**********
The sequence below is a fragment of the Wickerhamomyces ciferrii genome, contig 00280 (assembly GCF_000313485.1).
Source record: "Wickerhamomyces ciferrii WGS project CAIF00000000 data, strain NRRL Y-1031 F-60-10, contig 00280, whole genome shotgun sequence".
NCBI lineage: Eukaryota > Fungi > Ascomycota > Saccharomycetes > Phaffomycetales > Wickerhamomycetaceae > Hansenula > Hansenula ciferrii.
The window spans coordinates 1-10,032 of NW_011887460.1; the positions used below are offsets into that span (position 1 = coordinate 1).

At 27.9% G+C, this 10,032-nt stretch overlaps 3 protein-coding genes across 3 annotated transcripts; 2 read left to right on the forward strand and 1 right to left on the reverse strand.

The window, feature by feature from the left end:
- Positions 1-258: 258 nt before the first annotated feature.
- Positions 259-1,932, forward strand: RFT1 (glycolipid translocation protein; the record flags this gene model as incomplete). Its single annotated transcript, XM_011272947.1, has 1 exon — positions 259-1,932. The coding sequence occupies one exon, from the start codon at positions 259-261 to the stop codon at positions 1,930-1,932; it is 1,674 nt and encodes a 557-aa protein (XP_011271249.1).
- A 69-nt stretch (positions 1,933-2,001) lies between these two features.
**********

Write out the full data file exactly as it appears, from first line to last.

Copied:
The sequence below is a fragment of the Wickerhamomyces ciferrii genome, contig 00280 (assembly GCF_000313485.1).
Source record: "Wickerhamomyces ciferrii WGS project CAIF00000000 data, strain NRRL Y-1031 F-60-10, contig 00280, whole genome shotgun sequence".
NCBI lineage: Eukaryota > Fungi > Ascomycota > Saccharomycetes > Phaffomycetales > Wickerhamomycetaceae > Hansenula > Hansenula ciferrii.
The window spans coordinates 1-10,032 of NW_011887460.1; the positions used below are offsets into that span (position 1 = coordinate 1).

At 27.9% G+C, this 10,032-nt stretch overlaps 3 protein-coding genes across 3 annotated transcripts; 2 read left to right on the forward strand and 1 right to left on the reverse strand.

The window, feature by feature from the left end:
- Positions 1-258: 258 nt before the first annotated feature.
- Positions 259-1,932, forward strand: RFT1 (glycolipid translocation protein; the record flags this gene model as incomplete). Its single annotated transcript, XM_011272947.1, has 1 exon — positions 259-1,932. The coding sequence occupies one exon, from the start codon at positions 259-261 to the stop codon at positions 1,930-1,932; it is 1,674 nt and encodes a 557-aa protein (XP_011271249.1).
- A 69-nt stretch (positions 1,933-2,001) lies between these two features.